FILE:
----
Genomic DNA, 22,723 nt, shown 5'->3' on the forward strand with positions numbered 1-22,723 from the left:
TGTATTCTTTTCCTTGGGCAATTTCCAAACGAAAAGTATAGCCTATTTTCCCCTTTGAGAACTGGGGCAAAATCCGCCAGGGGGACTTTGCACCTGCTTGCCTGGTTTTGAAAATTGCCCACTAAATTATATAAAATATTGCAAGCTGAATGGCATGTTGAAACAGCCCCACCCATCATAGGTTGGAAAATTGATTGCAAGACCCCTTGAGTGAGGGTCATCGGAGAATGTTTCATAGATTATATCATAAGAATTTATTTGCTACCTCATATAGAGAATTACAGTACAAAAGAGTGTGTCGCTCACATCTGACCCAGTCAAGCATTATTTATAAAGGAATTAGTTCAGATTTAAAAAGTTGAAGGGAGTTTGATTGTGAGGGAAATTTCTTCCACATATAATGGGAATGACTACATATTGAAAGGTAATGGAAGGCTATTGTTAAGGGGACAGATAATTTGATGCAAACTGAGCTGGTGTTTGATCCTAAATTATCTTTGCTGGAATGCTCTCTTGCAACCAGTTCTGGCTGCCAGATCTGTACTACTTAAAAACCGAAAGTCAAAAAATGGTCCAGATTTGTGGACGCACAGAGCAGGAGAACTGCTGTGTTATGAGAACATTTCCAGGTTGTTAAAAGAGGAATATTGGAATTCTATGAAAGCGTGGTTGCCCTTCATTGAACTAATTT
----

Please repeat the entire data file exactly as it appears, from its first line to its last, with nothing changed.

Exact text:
Genomic DNA, 22,723 nt, shown 5'->3' on the forward strand with positions numbered 1-22,723 from the left:
TGTATTCTTTTCCTTGGGCAATTTCCAAACGAAAAGTATAGCCTATTTTCCCCTTTGAGAACTGGGGCAAAATCCGCCAGGGGGACTTTGCACCTGCTTGCCTGGTTTTGAAAATTGCCCACTAAATTATATAAAATATTGCAAGCTGAATGGCATGTTGAAACAGCCCCACCCATCATAGGTTGGAAAATTGATTGCAAGACCCCTTGAGTGAGGGTCATCGGAGAATGTTTCATAGATTATATCATAAGAATTTATTTGCTACCTCATATAGAGAATTACAGTACAAAAGAGTGTGTCGCTCACATCTGACCCAGTCAAGCATTATTTATAAAGGAATTAGTTCAGATTTAAAAAGTTGAAGGGAGTTTGATTGTGAGGGAAATTTCTTCCACATATAATGGGAATGACTACATATTGAAAGGTAATGGAAGGCTATTGTTAAGGGGACAGATAATTTGATGCAAACTGAGCTGGTGTTTGATCCTAAATTATCTTTGCTGGAATGCTCTCTTGCAACCAGTTCTGGCTGCCAGATCTGTACTACTTAAAAACCGAAAGTCAAAAAATGGTCCAGATTTGTGGACGCACAGAGCAGGAGAACTGCTGTGTTATGAGAACATTTCCAGGTTGTTAAAAGAGGAATATTGGAATTCTATGAAAGCGTGGTTGCCCTTCATTGAACTAATTT